I have not been my best self this past week.
We have the staging of PYPx coming up and as a result, all of our time and energy has been spent supporting students to plan for and create a symbolic piece that represents their journey as a learner and stimulate conversation with whomever shall visit their display. (more on that later)
I’ve been overwhelmed, wrapped up, anxious and frazzled.
And it must have been showing because today a student came up and asked me…
“Miss Taryn are you in a bad mood?”
So, I had to answer honestly…
“Yeah, you know what – I am. I feel anxious and stressed and concerned.”
So she kindly followed up with…
And so I shared my worries…
“I’m worried that my students aren’t putting in enough time and effort to get ready for the staging of PYPx. I’m worried that their parents and the community are going to be disappointed in what they produce. I’m worried that they won’t reach their level of success by May 22. I’m worried they aren’t using their time management, planning or organizational skills to their full extent. I’m worried they might not be holding themselves to a high enough standard…”
And her response was so clear. So kind. So simple. So true…
“Miss Taryn, you have to trust your students.”
Trust my students…
She was right. That was the piece of the puzzle I had been missing. I had been guiding, encouraging, advising, helping… but not trusting.
I had gotten so caught up in worrying about how everything was going to look and be perceived by others, that I had lost sight of the big picture. That even though this was the destination of their PYP journey, it’s still about the journey as they prepare for this destination. It’s about the process, not the product. About the thinking, not the doing. About them owning their own learning, planning their own time, making their own decisions, seeking help, choosing to gather feedback, and wanting to take it to the next level. For themselves.
Not for me. Not for their parents.
It doesn’t have to be perfect… it just has to be them. True, authentic, genuine them.
And in order for it to be truly, authentically, genuinely them… I need to give them time and space (like I have all year) to make mistakes, fail, run out of time, learn, reflect and, inevitably, grow.
And most importantly, in the words of Thao Nhu, I need to trust my students.
So trust, I will.
Another refreshingly honest post about an important issue. The tension between style and substance is something that’s been occupying us also lately as we focus more on student ownership of events. One needs to let go, but still manage something worthwhile, and convince everyone that great learning has happened. The temptation is to run to the rescue of students rather than to ask the students how they will rescue themselves!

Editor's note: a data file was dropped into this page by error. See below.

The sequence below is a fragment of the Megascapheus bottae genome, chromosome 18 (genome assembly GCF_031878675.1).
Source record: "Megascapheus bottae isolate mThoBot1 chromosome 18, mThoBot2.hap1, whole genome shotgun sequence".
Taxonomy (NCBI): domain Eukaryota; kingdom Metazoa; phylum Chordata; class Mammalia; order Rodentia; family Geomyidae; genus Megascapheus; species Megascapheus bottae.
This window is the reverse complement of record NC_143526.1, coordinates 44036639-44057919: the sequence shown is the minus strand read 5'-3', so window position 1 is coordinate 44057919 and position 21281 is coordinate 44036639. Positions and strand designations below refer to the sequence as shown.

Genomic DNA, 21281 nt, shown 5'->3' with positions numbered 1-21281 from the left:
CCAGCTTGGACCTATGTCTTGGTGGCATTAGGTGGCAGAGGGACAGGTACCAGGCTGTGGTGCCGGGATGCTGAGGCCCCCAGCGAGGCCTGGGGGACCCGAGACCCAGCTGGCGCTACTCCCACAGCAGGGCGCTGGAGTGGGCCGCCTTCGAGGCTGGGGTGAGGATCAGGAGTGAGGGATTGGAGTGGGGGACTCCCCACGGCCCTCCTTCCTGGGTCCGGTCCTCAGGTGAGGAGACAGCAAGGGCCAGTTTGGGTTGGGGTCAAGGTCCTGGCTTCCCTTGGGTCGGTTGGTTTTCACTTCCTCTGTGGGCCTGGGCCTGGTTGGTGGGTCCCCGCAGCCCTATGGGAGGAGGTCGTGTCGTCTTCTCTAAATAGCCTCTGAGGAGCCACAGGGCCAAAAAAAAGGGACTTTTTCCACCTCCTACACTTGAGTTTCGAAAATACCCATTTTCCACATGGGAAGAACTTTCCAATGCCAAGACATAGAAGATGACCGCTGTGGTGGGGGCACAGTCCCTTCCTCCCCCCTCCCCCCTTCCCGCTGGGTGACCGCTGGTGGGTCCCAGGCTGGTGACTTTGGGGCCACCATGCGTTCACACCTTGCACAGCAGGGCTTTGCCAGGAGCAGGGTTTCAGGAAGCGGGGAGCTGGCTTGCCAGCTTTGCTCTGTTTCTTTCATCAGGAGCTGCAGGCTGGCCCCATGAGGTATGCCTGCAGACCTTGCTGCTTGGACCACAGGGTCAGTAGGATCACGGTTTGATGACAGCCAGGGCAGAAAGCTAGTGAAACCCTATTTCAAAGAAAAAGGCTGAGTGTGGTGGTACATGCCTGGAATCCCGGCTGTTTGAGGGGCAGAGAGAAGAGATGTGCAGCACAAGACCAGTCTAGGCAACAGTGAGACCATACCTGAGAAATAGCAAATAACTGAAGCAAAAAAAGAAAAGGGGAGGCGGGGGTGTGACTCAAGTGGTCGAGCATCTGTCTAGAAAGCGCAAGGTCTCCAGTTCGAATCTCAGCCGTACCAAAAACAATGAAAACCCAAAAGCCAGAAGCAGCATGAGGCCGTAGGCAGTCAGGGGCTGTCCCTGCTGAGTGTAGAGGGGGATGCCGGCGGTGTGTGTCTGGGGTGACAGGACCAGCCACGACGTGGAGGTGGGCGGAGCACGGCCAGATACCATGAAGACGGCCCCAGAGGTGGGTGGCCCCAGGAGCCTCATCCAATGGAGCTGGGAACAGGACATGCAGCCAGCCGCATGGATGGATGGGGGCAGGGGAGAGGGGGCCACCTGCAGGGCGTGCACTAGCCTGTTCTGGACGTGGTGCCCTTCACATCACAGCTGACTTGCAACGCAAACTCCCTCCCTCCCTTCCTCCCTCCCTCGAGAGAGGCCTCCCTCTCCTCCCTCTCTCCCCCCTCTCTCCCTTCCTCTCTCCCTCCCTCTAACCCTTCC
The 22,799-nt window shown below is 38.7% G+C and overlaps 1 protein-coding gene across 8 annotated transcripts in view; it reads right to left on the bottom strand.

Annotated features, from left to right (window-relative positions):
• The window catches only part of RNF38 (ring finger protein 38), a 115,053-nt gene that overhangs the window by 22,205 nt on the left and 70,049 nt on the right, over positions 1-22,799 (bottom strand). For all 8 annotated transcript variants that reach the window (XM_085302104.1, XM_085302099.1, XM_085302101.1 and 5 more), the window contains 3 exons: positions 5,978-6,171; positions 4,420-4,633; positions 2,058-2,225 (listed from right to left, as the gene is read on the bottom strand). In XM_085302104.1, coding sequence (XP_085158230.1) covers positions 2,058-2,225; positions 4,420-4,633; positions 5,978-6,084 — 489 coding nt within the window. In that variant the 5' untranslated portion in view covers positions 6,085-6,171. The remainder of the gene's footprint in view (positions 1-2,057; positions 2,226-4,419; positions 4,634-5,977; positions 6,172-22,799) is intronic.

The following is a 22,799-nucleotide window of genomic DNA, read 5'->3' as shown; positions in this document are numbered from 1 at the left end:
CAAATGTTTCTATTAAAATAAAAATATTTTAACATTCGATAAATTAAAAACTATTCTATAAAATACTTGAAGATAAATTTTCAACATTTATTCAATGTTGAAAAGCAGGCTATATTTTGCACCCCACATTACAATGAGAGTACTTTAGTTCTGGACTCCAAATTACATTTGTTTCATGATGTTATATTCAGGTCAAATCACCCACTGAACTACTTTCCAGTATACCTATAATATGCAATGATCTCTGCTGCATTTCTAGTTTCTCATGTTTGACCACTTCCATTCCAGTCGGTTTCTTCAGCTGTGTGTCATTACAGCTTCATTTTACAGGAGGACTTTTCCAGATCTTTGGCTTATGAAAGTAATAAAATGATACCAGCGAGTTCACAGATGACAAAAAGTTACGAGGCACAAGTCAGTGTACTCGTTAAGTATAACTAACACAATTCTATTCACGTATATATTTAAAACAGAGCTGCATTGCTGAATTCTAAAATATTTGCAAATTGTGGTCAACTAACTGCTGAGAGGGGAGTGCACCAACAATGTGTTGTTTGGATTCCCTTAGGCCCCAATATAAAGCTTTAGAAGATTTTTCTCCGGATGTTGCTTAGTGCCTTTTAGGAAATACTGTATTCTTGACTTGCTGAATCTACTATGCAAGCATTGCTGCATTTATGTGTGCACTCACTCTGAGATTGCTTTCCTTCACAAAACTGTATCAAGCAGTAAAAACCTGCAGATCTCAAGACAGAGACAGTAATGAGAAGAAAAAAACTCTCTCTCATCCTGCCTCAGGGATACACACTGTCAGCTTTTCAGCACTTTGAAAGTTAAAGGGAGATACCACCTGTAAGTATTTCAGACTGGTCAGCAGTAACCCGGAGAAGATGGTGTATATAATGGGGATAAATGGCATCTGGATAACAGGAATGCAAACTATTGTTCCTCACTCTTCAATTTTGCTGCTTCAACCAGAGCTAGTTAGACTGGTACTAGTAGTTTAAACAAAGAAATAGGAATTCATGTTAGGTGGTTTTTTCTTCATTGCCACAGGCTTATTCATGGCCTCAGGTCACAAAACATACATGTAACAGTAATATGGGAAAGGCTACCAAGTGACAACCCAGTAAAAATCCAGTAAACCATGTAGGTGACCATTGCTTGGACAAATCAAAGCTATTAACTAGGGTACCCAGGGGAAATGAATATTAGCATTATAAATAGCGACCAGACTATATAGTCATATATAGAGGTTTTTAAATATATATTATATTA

I worry/am concerned by this issue and how it pertains to grit/persistence/stick-ability. So many ideas end up in the “too hard” basket when teachers step back and trust the students. I wonder: were they interested to begin with? what DO they stick with (i.e. have they a record of being able to stick with something?) what constraints/parameters/scaffolds have been present in their past that have not added to their ability to “do for themselves”? how might we create opportunities prior to Exhibition for this kind of agentic learning? And then 1000 x over: What am I doing wrong?! The tension keeps me motivated and at the same time, when I see children afforded SO much in terms of the education/schooling they are getting and the levels of apathy (despite/because of?) our intentions, I do become frustrated. Learner agency rejected has to be one of the hardest pills for me to swallow.
We just finished our Exhibition about two weeks ago, and there were definitely times when I didn’t trust my students. But they did a great job, and everyone was very proud and impressed by the work that they did and the learning that they had achieved. I think they were a little surprised in themselves as well.
I was mentoring a PYPX group and I feel your pain! The letting go is very hard but usually it pays off. Particularly IF those kids have grown throughout primary school being given plenty of opportunities for some degree of self management. I teach G1 and am fairly new to PYP but have been pleasantly surprised by what my little ones can achieve when I do let the reigns loose. It can only go on to support upper primary if we do this in lower primary more and more often. It’s all too easy to get tied into the mindset of how work they produce is perceived by colleagues and parents who don’t always appreciate/follow/understand the ethos of student agency.
This is EXACTLY my feelings right now! Thank you for being real and honest!
Having had the amazing opportunity of spending some time with you and your students last week, I can say that students were able to clearly articulate their journeys, and their symbolic pieces seemed genuine and personalized. I understand that feeling of pressure – especially in regard to time – but I think your student was right: they will get there. The PYPx journey itself is so much more important than the product. If displays are unfinished but students can articulate that journey, what a success that will be.
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